Why Incomes Are So Much More Important Than Jobs
After today's NFP number, even the most rosy-eyed optimists know that the jobs situation in the US is if not openly reverting into a double dip yet, then certainly scraping the bottom. What many are confused about is just why Obama and Biden were touting today's NFP so aggressively: the massive disappointment in the market post the announcement leaves only two possible explanations: 1) the president's advisors are all truly incompetent and have no idea what the market perceives as good or bad news, or 2) this was a calculated move to send markets lower, which in turn would hit the euro. If the latter is indeed the case, the question remains whether this is a benevolent (assist European exporters) or malevolent (throw Europe into unfixable turmoil) move. The response should be made clear long before the mid-term elections. Yet even with all these open items, the bottom line is that today's BLS report was very much irrelevant. As David Rosenberg highlights, it is not the actual employment, it's the income that this employment generates, that is important. And as he observes: "real organic income is still not growing and down nearly $500 billion from pre-recession levels."
More from Rosie on the topic:
IT’S INCOME THAT COUNTS
It was fascinating to see that in April, we supposedly created 290k net new jobs and yet consumer spending stagnated in the U.S. And, in May, apparently the government numbers show a further 431k in net new job creation, and the retailers missed their sales target. According to the ADP, this is an extremely weak recovery in private payroll growth, especially in the context of the savage declines during the recession. In addition, real organic income is still not growing and down nearly $500 billion from pre-recession levels.
Let’s even assume for a moment that the government statistics on employment are accurate — wage and salary growth is slowing down nonetheless. Half of U.S. employers froze pay for at least part of their workforce in the past year and 13% made actual salary cuts (as per a WorldatWork survey cited in the Baltimore Sun). What a recovery! And, 1 in 3 of the companies that did freeze pay have no intention of departing from that strategy in the coming year.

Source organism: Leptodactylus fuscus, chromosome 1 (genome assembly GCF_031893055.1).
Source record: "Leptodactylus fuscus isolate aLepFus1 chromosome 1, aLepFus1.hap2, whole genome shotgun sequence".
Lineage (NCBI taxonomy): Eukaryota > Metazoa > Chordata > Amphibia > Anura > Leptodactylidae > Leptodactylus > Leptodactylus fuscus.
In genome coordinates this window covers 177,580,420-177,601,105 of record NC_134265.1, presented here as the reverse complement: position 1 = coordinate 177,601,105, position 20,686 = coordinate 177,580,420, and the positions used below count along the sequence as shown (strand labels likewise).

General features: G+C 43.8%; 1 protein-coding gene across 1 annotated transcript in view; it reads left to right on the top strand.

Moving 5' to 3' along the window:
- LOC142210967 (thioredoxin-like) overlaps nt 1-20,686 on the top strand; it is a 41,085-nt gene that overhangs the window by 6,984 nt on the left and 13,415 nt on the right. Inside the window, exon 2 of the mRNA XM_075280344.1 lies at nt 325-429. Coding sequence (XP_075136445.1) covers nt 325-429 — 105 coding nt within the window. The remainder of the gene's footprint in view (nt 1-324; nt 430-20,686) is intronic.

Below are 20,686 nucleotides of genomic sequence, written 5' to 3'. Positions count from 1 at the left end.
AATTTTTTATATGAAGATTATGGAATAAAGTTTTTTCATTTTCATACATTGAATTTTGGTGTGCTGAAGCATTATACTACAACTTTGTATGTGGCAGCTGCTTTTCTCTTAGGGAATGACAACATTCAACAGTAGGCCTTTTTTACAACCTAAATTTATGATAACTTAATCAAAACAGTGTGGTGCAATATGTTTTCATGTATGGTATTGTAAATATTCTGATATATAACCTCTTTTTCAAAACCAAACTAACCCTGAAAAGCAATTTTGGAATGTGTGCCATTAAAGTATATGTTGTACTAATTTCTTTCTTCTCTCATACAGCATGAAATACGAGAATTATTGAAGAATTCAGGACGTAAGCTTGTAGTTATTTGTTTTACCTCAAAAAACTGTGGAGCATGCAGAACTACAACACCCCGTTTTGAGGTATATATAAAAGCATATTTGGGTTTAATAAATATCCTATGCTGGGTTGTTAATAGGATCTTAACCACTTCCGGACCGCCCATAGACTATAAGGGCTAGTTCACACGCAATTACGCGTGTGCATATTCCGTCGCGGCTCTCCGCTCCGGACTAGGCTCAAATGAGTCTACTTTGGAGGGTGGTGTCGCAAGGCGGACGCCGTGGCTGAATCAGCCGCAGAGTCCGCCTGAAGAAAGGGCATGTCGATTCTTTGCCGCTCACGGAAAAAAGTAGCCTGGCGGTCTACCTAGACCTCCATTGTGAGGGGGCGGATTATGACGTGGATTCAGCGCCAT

In any event, it is really disconcerting to be seeing the flow of weekly jobless claims continue to come in north of 450,000 — as was the case yet again for the May 29th week. The four-week moving average of 459k is actually consistent with net job declines 75% of the time in the past. If we don’t see an improvement really
Rosie follows up with two anecdotes on the actual labor situation which provide a far more precise glimpse of what is happening in the country than the administration's daily show:
We got this very short email yesterday that just about sums it up.
“The Census taker that stopped by our house had a Mercedes SLK convertible.”
And this one was from James from Atlanta — also a gem
“Dave, Great insights in your letter as always...a comment on the elimination of minimum wages — this has in a way already effectively been done for manual labor. Drive by any Home Depot/Lowes in cities where there is an immigrant population and you will find an assortment of carpenters, drywallers, lawn care and "honey do-list" specialists, and movers willing to work "off the books". I have used these folks for a variety of small labor intensive projects around the house as do other colleagues of mine. Know of many licensed contractors that will use a laborer for a day or two of work on a job thus avoiding the payroll taxes and insurance that would normally be paid to the state/fed gov't. Just thought you should know what’s going on.”
Lastly, and off topic, here is some interesting insight from David on gold supply:
Bill, a reader of our research, sent us this thoughtful response yesterday on the supply outlook:
Thanks so much for your daily commentary, which I follow with devotion.
Regarding gold supply from mines, here is a frequently overlooked point: because the ore deposits at any given mine are typically a limited quantity, prudent mine managers typically seek to mine the lowest grade ore available in their mine that will pay their costs at the current price, in order to extend the life of the mine as much as possible. In other words, as prices rise, they mine lower grade ore, which at a given level of throughput, results in lower total gold output.
Of course the situation varies at every mine. Some mines have a lot of low grade ore; others little flexibility to adjust. But the point holds.
Thus rising prices can result in an extended period of reduced production, until new mines come on line. However, new mine development is a process that takes years, and remember, investors need to be quite confident as to the permanence of a price level sufficient to make the mine economic over time.”